James “The Mighty Hannibal” Shaw, 74: “His music had vision”

James “The Mighty Hannibal” Shaw was excited about his impending return to Atlanta, the place of his physical and musical birth.

When asked about doing a show in New York, where he has lived since the 1980s, Shaw recently told his friend he wouldn’t be able to commit to the April date.

“He said he’d be in Atlanta by then,” said Miriam Linna, co-founder of Norton Records. “He had a master plan to get back to Atlanta he’d been working on for a while, but nobody thought it would happen like this.”

James Timothy Shaw died Jan. 30 at St. Barnabas Hospital after experiencing breathing problems at his New York home. He was 74.

He will be buried in Atlanta during a private service. A public memorial is planned for 1 p.m. Thursday at Willie A. Watkins Funeral Home, West End Chapel, which is in charge of arrangements.

Linna said she spoke to Shaw the day before he died and he was “his usual upbeat self.” Shaw’s wife, Delia Gartrell, said her husband didn’t dwell on his health problems, but he had his fair share. Though he lost his sight several years ago, that didn’t stop him from making music.

“He told me recently that he wanted to get in touch with CeeLo (Green) and a couple of others for some ideas he had,” said Jared Swilley of the Black Lips. “He was just here in the studio with a few guys in September. He was so active all of the time.”

Shaw’s singing career began when he was a teen and sung with a local group, The Overalls. He left Atlanta to pursue his singing career and landed in Los Angeles, said his wife of more than 40 years. While he was in L.A., his strong personality and unabashed self-confidence led friend and actor Aki Aleong to suggest Shaw start calling himself Hannibal, and the name stuck, she said.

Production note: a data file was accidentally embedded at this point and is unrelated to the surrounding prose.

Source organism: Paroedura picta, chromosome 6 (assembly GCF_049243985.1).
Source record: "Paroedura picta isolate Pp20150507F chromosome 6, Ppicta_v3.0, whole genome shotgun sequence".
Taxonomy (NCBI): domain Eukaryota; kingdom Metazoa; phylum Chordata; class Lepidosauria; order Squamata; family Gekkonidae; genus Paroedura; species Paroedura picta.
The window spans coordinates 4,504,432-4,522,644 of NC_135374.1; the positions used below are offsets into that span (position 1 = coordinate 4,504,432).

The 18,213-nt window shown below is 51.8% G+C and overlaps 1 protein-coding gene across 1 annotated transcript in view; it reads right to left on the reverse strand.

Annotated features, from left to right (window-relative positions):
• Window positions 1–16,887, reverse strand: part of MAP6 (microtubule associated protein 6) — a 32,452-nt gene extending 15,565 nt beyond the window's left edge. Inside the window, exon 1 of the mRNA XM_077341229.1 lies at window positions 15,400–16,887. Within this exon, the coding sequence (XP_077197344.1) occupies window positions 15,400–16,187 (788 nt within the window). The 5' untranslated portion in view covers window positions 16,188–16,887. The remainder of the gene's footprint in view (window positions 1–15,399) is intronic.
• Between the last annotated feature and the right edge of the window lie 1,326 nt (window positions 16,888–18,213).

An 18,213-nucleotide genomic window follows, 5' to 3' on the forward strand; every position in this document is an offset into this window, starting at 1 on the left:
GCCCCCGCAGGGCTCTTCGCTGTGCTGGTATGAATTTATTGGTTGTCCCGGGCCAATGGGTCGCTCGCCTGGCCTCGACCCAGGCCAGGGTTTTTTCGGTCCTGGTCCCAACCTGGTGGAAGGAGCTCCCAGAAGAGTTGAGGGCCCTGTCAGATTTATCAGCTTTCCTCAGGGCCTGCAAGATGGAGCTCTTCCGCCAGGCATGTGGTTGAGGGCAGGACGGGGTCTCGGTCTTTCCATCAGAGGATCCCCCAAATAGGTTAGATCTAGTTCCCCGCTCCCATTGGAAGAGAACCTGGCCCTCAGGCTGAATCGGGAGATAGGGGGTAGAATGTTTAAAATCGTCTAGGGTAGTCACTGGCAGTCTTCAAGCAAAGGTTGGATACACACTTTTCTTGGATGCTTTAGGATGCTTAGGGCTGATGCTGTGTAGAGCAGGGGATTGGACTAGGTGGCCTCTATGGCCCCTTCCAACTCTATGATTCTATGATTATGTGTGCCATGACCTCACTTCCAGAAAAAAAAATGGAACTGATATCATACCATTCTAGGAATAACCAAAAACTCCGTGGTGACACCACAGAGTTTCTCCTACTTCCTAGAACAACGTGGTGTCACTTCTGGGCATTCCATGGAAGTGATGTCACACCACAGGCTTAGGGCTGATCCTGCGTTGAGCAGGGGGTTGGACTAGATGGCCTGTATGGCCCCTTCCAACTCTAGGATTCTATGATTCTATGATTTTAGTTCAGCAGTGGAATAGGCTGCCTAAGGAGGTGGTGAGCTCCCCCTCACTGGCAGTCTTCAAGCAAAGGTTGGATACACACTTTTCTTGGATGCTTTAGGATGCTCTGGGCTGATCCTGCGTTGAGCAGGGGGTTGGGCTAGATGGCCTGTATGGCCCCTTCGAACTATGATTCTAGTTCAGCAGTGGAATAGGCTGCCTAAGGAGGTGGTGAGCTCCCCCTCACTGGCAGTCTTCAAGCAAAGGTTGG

In the early 1950s and ’60s Shaw recorded “the kinds of songs you’d expect an R&B singer to record,” Gartrell said. “But he was always very aware of the times and the political situation.”

Shaw’s early music included “Baby Please Change Your Mind,” “Jerkin’ The Dog” and “Fishin’ Pole,” all recorded on various independent labels. But in the late ’60s Shaw’s music changed, and he began to write and record more “message music,” Gartrell and Linna said.

In 1967 Shaw saw his music as a way to point out some of the wrongs and ills of society, and he started with the Vietnam War. That year he recorded “Hymn No. 5,” a slow, soulful song about a soldier in Vietnam. He also recorded “The Truth Shall Make You Free,” a bluesy, religious-themed song about drug abuse.

“He gave a voice to everyone who had concerns, troubles and anger about the world they lived in,” said Linna, who had worked with Shaw since the 1980s. “His music had vision.”

Swilley said Shaw’s message and sound was distinctive.

“His music was raw and his voice was powerful and gritty,” Swilley said. “He didn’t play anybody else’s game. He (recorded) what he wanted and he never gave up.”

Other survivors include Shaw’s daughter, step-children and grandchildren.